But as a result, many in Texas and beyond will miss out on hundreds of dollars at a time of economic hardship. Consider the Rioses, the San Antonio family that won’t get checks for the two daughters in college.
Even though Isabella Rios, the UT-Austin student, helps pay for food, gas and other essentials with her own income, she’s counted as a dependent for tax purposes because her mom covers most of her tuition and rent. Ditto for her sister, who attends Texas A&M University.
The household won’t receive $3,600 — the maximum amount for three adults. It won’t receive $2,200 — the amount it would get if it received $500 for each of the daughters. Instead, it will get just the $1,200 for Patricia, the 56-year-old mother.
“Any money is completely essential to get her by month to month but also to get my sister and me by as well,” said Isabella Rios, whose father passed away four years ago.
Some individuals may be able to help themselves out by assessing their tax situations. (This advice could apply even to those who aren’t dealing with the dependent issue.)
The checks are supposed to be based on a person’s status in 2020. But those tax returns won’t be filed until next year. So the Internal Revenue Service will instead base the payouts on 2019 returns, which are due this year by July 15, or on 2018 returns if need be.
That means timing could be critical, especially as it will probably be a couple of weeks or so until the IRS cuts the checks.
“There are a couple of planning opportunities there to look and see if you qualify under one year and maybe not the next,” said Wade Chessman, a Dallas-based financial adviser who has two children who count as adult dependents.
Some individuals may find it advantageous to go ahead and file their 2019 returns.
Sage Foster, 19, is a McKinney native who attends UT-Austin. His parents claimed him as an adult dependent in 2018, meaning that return wouldn’t qualify him for a payout. But he covered enough of his bills last year to no longer count as a dependent.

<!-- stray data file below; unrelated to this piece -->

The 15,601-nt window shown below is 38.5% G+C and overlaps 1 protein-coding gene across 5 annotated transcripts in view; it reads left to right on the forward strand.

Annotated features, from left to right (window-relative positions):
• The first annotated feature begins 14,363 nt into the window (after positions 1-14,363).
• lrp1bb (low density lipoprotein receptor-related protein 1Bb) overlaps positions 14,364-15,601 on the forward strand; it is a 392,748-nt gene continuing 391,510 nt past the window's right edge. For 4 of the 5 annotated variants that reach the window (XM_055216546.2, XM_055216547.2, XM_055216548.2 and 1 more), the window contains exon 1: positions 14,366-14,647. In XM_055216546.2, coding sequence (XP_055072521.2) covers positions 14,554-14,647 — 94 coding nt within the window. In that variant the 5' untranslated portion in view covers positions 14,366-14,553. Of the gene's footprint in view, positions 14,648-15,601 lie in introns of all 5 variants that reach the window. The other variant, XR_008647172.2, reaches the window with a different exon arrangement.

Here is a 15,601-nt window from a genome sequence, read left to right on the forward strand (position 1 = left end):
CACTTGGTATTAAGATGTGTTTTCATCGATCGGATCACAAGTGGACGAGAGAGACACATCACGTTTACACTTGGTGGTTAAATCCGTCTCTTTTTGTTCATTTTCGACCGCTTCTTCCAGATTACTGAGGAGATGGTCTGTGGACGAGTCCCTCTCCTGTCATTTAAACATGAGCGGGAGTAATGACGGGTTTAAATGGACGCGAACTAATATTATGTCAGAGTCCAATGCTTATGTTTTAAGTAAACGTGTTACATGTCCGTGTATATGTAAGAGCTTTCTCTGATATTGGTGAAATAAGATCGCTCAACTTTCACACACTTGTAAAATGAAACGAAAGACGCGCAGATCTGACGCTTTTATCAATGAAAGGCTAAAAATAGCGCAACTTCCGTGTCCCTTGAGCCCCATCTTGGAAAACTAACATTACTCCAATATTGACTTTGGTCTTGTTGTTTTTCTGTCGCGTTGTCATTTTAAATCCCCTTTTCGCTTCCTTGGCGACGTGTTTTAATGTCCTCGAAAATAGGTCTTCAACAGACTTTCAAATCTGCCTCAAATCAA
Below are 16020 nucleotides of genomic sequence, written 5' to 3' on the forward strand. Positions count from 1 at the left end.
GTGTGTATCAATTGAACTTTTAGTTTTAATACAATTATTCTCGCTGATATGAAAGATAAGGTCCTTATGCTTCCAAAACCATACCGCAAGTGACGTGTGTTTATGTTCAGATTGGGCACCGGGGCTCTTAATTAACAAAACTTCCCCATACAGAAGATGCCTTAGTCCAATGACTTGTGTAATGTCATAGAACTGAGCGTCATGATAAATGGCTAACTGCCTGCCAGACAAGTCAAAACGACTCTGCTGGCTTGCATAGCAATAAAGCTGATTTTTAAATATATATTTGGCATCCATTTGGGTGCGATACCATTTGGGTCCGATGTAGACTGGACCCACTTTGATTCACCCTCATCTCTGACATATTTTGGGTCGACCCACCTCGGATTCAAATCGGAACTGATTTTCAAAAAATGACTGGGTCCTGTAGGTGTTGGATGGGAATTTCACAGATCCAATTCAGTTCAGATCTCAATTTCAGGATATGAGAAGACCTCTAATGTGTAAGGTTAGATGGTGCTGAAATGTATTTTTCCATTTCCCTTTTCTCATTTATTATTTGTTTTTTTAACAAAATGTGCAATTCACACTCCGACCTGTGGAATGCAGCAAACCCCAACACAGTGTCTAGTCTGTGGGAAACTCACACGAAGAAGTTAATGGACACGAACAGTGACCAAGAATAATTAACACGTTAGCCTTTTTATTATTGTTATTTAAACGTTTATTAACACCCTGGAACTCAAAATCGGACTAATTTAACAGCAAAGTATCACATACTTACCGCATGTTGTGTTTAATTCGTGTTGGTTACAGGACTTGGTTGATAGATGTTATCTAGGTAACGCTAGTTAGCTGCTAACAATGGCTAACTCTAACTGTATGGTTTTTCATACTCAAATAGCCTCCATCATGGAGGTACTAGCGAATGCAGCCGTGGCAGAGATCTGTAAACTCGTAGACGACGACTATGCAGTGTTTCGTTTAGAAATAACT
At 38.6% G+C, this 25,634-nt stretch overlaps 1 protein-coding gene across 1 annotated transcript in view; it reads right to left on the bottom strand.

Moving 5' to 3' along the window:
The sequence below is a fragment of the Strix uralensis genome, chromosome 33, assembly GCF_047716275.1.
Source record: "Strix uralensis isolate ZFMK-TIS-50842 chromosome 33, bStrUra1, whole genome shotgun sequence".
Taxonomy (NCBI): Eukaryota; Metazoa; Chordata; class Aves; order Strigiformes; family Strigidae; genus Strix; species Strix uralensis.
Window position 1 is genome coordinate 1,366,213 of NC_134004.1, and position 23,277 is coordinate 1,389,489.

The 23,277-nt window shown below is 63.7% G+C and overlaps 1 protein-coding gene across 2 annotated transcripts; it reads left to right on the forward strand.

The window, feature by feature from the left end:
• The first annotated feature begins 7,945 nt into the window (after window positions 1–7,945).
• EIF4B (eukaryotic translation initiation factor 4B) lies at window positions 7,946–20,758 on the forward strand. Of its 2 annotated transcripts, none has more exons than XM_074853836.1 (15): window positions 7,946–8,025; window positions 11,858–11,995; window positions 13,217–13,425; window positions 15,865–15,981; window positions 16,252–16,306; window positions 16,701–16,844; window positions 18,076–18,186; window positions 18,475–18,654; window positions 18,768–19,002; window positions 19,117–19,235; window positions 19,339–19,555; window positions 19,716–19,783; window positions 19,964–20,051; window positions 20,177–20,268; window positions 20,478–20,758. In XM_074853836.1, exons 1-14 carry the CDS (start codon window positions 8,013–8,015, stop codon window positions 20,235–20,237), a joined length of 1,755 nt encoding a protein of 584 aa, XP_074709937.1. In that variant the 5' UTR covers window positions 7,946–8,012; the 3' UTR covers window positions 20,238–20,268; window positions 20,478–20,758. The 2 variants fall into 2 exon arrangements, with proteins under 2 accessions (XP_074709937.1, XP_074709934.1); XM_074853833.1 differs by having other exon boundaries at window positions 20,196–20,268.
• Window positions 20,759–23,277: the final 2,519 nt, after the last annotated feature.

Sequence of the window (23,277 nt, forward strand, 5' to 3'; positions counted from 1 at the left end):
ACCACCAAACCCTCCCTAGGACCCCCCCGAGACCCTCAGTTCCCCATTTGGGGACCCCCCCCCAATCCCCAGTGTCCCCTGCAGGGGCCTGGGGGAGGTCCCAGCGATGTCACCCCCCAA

He made a point this week to file his 2019 return, meaning he now should get the $1,200.
“That check would help,” he said, explaining that he has rent to pay in Austin even though he no longer has his job delivering pizzas.
If someone like Foster became independent only this year, as opposed to last year, he or she could still get a payout. The financial boost would just be delayed, coming next year when 2020 tax returns are filed.
Some others, however, may be better off waiting to file their 2019 returns.
Maag, the Tax Policy Center expert, pointed to a scenario in which someone has a child who was 16 on the 2018 return — and therefore eligible for the $500 check. That child would no longer be young enough to qualify based on a 2019 tax return, much less one for 2020.
So it could make sense for the parents to hold off filing their 2019 return, particularly since the stimulus package doesn’t include a clawback provision for payments that end up going out.
But Maag said it’s so far unclear how the IRS would treat that situation, since the agency knows people’s ages. The feds could use the dependent’s age on the date of the return being used to determine the credit, or they could use the age as of this year, she explained.
She also cautioned people against improperly messing around with their dependent status, which is determined by certain criteria. That’s doubly true, she said, because the limitation in the stimulus applies to those who could be — emphasis on could be — claimed as a dependent.